Updated: Oct 3, 2019
I discovered monarch caterpillars on the milkweed plants blooming in my garden in late January. Although my home is in Florida, I realized they were about to have a very cold night and might not survive. Action required.
Soon I created a very attractive temporary home for the half dozen quickly chilling caterpillars of varying size. I cut milkweed and placed it in pretty, bone china and Waterford vases in a 10-gallon fish tank with a protective top screen and gravel bottom. Only the best for my visitors.
One very cold stunned caterpillar quickly warmed in response to human hands. The rippled skin felt like suede. Soon they voraciously munched the leaves and grew quickly.
The largest caterpillar crawled to the wire top and hung upside down, looking like a clownish letter “J” from a children’s alphabet book. The others visited, perhaps curious about their destiny. I wondered if they were asking it questions, “Does it hurt? Will I know you when you come out?”
The first to form a chrysalis did not mature. Another just quit eating and moving. I had to let that go, acknowledging that in the wild only three percent survive. My remaining four little green beauties were still beating the odds.
A folded butterfly was soon visible inside of chrysalis. Butterfly 1 emerged slowly, unfolding and straightening its wings as meconium pulsed through its system. Eventually the liquid was either expelled, absorbed or a small amount remained and helped strengthen the wings.
I wondered if it remembered being a hungry caterpillar being plucked from a milkweed plant in the cold.
At launch time, I encouraged it to disembark from its perch to the garden milkweed. It seemed stunned by the sudden bright light and lack of boundaries. Watching him finally flap his wings and take off across the yard was a huge thrill and I let out a little shout of support, “you go girl!” After calling him “Madame Monarch” for the whole of his first day of freedom, I learned he was a she. Later I saw him in the neighbor’s garden, happily sampling the nectar buffet.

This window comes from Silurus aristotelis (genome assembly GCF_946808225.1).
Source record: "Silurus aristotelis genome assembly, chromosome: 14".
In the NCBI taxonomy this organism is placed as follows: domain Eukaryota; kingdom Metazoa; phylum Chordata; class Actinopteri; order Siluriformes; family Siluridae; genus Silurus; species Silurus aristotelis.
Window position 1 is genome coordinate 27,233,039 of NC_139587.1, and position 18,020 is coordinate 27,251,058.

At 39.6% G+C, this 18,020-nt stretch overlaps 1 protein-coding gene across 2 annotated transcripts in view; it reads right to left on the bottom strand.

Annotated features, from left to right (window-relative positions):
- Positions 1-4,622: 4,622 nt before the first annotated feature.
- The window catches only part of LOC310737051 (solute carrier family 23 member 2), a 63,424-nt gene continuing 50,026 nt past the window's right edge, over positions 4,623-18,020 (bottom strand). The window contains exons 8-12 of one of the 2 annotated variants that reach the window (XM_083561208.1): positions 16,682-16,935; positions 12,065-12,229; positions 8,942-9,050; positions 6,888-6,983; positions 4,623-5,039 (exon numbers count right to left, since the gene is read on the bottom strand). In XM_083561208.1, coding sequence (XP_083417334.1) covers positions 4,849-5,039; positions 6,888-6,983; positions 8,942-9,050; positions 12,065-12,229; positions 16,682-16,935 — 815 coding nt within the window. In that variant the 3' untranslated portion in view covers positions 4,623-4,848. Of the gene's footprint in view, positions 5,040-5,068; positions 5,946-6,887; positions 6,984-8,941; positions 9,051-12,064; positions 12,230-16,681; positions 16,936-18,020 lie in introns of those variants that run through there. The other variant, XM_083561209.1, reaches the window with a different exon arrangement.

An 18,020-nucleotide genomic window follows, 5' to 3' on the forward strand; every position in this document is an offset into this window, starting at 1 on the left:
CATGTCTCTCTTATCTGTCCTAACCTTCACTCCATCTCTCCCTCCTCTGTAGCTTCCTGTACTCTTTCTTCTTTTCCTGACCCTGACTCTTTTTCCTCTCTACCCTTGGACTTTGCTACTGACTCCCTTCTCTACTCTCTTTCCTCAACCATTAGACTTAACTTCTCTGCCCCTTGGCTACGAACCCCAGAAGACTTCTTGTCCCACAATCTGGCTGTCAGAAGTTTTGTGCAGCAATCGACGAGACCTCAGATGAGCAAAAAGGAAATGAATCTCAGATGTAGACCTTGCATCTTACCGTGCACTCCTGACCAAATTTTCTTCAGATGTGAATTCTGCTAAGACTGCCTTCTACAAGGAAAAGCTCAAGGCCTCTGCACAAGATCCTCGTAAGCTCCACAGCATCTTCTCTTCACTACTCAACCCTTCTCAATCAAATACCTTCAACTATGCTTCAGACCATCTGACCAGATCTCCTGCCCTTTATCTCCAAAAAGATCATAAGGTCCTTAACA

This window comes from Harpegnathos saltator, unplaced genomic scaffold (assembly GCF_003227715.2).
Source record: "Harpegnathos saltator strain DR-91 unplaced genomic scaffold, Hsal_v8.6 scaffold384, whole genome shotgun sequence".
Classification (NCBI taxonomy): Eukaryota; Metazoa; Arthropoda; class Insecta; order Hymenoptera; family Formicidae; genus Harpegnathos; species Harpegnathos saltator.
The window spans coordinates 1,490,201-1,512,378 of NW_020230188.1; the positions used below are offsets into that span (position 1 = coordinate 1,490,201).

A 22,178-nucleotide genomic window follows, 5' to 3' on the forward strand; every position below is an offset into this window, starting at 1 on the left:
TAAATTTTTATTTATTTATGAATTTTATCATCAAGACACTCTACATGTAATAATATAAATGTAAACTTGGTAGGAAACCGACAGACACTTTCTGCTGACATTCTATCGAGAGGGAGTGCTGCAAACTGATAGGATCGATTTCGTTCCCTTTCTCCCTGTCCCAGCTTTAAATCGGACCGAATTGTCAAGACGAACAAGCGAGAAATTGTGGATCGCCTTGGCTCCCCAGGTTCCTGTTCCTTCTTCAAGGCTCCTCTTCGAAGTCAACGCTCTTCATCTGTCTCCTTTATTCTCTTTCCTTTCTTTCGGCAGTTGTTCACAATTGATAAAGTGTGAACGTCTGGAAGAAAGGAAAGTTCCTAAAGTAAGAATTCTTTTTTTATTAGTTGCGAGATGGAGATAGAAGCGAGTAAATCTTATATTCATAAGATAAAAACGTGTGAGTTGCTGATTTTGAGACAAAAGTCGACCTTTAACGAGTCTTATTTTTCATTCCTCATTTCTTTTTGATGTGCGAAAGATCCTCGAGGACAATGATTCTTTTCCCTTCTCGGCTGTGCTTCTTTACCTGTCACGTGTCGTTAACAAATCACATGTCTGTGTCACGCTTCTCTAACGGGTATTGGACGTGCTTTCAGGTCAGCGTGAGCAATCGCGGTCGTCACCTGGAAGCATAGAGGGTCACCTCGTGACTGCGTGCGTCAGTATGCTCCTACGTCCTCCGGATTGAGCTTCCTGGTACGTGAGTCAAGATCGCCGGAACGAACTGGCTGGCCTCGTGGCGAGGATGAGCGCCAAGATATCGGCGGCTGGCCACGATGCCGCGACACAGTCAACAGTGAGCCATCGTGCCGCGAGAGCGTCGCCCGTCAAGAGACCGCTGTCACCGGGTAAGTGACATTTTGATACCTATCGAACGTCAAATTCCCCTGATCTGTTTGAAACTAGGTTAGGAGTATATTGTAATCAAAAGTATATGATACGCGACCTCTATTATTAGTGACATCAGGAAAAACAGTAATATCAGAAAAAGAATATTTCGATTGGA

Butterflies 2 and 3 emerged on schedule and were released, each with the same grace and amazing confidence as they adjusted to sunlight and lack of boundaries.
The fourth chrysalis opened but the emerging butterfly fell, when the time was critical to unfold damp and drying wings. It was never able to open its crinkled wings and tried desperately for most of a day. I sobbed for it and placed it on a flowering plant in the sun for its final hours; there was nothing else I could do. 50 percent release rate was still beating the odds.
I saw a few monarchs in the neighborhood over the next week and happily observed mating behaviors. I hoped Butterfly 2, a female, was one of them.
The next week, I saw one female on my milkweed and I believe she was laying eggs. I was ecstatic and couldn’t take my eyes off of her. Unlike when I released her and she allowed me to observe her closely, this time she flew confidently and circled the plants, but with a heightened sense of danger when I came near. Her brief life of only a few weeks was coming to an end and her whole reason for being was to lay eggs.
Once I see baby caterpillars on my plants again, I’ll have observed the full cycle of monarch life in my garden. I am acquiring pollinator-friendly plants in hopes of attracting future generations of these amazing, delicate creatures. Old lessons I re-learned:
Life is short. Make the most of it.
Nature is profoundly amazing and worth paying attention to.
Sometimes you have to look closely to tell the boys from the girls.
Pollinators are vulnerable and need protecting.
The Florida Museum of Natural Historyin Gainesville has a butterfly rainforest, open to the public. It is on my short list for a spring visit.
There are several other US locations with Butterfly Houses.